Unless you are an avid football fan, Croatia seems to sit at the back in terms of profile when it comes to teams, although there are a number of world class players on their side.
The individuals are excellent, but when they come together as a national team somehow they seem to lack some co-ordination necessary to excel.
Nevertheless, they have performed well in previous tournaments and they are now through to the quarter finals – albeit on a penalty shoot-out.
When it comes to wine, the same principles seem to apply. Many people are unaware that Croatia makes wine at all, let alone top-quality wine that’s capable of standing-up for itself in an international market.
Much of the cause of this low profile is due to the recent past history of the country. Only just over 20 years ago, Croatia was embroiled in a devastating war involving several countries in the Balkans and prior to that, it formed part of the Communist regime of Yugoslavia under the Dictator Marshal Tito.
Under communism, everything concerning wine production was controlled by the State, whose only priority was quantity to the expense of quality. All grape varieties were mixed and with no investment in wineries, wines were basic in the extreme.
Croatia became independent in 1991 with the break-up of Yugoslavia and gradually the vineyards and wineries have returned into private ownership. With investment in equipment and changes of vineyard management, some excellent wines are now produced, but it must be remembered that these are still the minority and the changes have only happened in the past 20 years – a very short period of time in wine region terms.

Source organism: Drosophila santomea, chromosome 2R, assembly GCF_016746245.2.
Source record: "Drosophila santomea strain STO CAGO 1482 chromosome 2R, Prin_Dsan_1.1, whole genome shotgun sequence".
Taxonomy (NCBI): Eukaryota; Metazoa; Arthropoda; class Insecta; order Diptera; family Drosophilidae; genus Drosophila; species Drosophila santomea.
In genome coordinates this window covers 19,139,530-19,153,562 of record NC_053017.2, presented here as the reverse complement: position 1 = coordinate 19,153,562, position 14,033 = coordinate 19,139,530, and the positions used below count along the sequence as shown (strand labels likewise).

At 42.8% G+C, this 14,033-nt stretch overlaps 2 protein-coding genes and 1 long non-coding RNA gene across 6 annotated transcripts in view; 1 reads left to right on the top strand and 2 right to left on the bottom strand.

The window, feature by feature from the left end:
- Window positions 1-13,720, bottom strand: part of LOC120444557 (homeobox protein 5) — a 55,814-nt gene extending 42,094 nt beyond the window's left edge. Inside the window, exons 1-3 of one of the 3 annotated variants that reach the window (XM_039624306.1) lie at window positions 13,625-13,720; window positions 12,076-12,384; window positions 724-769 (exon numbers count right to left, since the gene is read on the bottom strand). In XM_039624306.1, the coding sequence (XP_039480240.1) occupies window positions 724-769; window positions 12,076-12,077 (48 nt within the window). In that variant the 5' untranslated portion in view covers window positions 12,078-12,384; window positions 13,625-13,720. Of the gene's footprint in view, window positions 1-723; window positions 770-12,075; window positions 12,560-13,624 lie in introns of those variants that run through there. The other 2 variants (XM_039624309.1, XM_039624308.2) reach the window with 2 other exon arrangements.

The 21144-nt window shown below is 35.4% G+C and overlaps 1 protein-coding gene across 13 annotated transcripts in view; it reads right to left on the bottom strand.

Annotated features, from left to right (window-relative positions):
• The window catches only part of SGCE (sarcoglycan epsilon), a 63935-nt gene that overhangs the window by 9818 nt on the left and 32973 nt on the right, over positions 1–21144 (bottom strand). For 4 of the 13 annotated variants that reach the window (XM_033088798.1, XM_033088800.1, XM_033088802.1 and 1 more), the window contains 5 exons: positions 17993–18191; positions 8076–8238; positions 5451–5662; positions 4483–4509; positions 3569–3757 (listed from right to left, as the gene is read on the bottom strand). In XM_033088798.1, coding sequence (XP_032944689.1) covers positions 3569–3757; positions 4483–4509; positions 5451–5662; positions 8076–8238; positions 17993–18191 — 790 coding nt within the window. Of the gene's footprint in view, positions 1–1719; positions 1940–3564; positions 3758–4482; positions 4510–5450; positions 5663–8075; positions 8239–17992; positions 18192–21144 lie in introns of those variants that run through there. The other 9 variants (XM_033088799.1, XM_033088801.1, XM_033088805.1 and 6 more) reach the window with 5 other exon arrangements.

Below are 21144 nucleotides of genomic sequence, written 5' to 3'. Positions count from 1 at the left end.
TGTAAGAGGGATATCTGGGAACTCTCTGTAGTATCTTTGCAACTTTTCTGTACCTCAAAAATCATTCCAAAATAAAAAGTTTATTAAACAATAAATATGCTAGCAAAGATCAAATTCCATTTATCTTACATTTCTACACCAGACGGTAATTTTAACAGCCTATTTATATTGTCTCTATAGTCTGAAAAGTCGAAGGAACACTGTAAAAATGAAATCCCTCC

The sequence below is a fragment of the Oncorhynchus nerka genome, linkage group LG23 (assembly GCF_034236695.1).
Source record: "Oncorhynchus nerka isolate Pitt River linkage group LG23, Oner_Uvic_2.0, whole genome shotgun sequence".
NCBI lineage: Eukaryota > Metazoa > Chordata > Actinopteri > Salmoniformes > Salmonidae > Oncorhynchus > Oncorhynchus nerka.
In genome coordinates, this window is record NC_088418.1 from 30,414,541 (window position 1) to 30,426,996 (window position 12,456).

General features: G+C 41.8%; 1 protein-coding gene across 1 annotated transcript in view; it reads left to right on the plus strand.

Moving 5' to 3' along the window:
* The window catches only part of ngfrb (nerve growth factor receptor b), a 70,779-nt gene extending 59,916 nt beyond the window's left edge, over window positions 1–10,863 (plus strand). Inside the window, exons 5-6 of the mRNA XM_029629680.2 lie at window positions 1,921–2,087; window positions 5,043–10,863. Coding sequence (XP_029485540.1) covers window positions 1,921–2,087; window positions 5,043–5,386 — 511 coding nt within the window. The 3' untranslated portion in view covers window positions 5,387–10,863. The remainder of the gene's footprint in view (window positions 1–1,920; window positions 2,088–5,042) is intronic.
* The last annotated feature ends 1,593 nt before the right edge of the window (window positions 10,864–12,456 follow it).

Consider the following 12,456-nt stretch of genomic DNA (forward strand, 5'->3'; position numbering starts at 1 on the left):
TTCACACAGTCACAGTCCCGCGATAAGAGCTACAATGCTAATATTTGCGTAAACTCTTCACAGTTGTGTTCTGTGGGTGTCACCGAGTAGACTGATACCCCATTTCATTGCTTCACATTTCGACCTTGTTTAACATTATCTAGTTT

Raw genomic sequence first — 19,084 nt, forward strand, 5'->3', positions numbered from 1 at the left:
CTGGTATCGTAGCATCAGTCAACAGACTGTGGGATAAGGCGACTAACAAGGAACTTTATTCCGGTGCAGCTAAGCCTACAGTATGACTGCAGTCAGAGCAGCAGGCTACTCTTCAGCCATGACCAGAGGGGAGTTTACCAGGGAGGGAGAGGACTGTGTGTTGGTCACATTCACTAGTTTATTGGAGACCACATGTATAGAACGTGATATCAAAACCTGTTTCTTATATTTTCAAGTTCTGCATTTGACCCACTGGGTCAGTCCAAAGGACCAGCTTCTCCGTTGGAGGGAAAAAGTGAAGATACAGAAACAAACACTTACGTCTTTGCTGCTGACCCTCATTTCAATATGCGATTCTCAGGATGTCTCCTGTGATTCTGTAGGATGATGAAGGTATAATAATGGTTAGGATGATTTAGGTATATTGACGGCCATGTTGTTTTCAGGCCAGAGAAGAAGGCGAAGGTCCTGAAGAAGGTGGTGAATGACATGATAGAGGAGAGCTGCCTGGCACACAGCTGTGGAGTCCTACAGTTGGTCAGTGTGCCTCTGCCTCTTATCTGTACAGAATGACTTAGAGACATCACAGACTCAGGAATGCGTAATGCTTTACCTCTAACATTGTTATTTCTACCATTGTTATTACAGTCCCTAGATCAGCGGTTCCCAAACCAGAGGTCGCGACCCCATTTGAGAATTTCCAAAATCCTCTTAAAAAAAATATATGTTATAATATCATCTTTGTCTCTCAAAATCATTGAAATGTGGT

Two of the draw-backs as regards international distribution of Croatian wines, are that the quantity of fine wines produced is small, most of the consumption being on the domestic market and the local grape varieties from which most are made, are very difficult to pronounce. In the North of the country, where there are some cooler micro-climates, some very good sparkling wines are made using the traditional method as in champagne. The Tomac winery has excellent white and rosé sparkling wines and also produces a very acceptable Sauvignon Blanc.
Wine-making in Croatia goes back to pre-Roman times to the Greek period and there is one grape variety which is unique to Croatia and in-fact is only grown on one of the coastal islands called Korčula. A white grape brought there by the Greeks around 2000 BC, it is known as Grk and only grows well around the small town of Lumbarda. Only 7 producers make Grk white wine and one of the best is the Bire Winery, with its four hectares (10 acres) of vines, comprising Grk for the whites and Plavac Mali for the reds. It is the biggest winery on Korčula, and a mid-size producer for Croatia.
Ivo Milina, son of the owner and wine-maker Frano Milina, explained that the family owned winery and vineyards have a 250-year history of wine-making experience, albeit much of it going into the communist vats in years gone by. Very modern wine-making techniques are now used in an up-to-date winery, and the Grk is fermented at 12 degrees C over an extended period.
At 13 percent alcohol, the 2017 wine was well balanced with a fresh acidity and pale-yellow colour. The aromatic nose had citrus and herb notes and the medium-bodied palate showed flavours of stone-fruit, pineapple and pink-grapefruit.
“We produce a total of 33,000 bottles per year on average,” said Ivo.
“We concentrate only on quality and are not interested in increasing the quantity.”
Ivo was born when Croatia became independent and he has a passion for both the history of his country and the wines that his family produces.
Some Croatian wines can be found online in the UK, but the best way in which to try them is to fly to Dubrovnik and island-hop on the ferries.
Fabulous scenery, wines, food and people.
Richard Esling BSc DipWSET is an experienced wine consultant, agent, writer and educator. An erstwhile wine importer, he runs a wine agency and consultancy company called WineWyse, is founder and principal of the Sussex Wine Academy, chairman of Arundel Wine Society and is an International Wine Judge. Twitter @richardwje. Visit www.winewyse.com.
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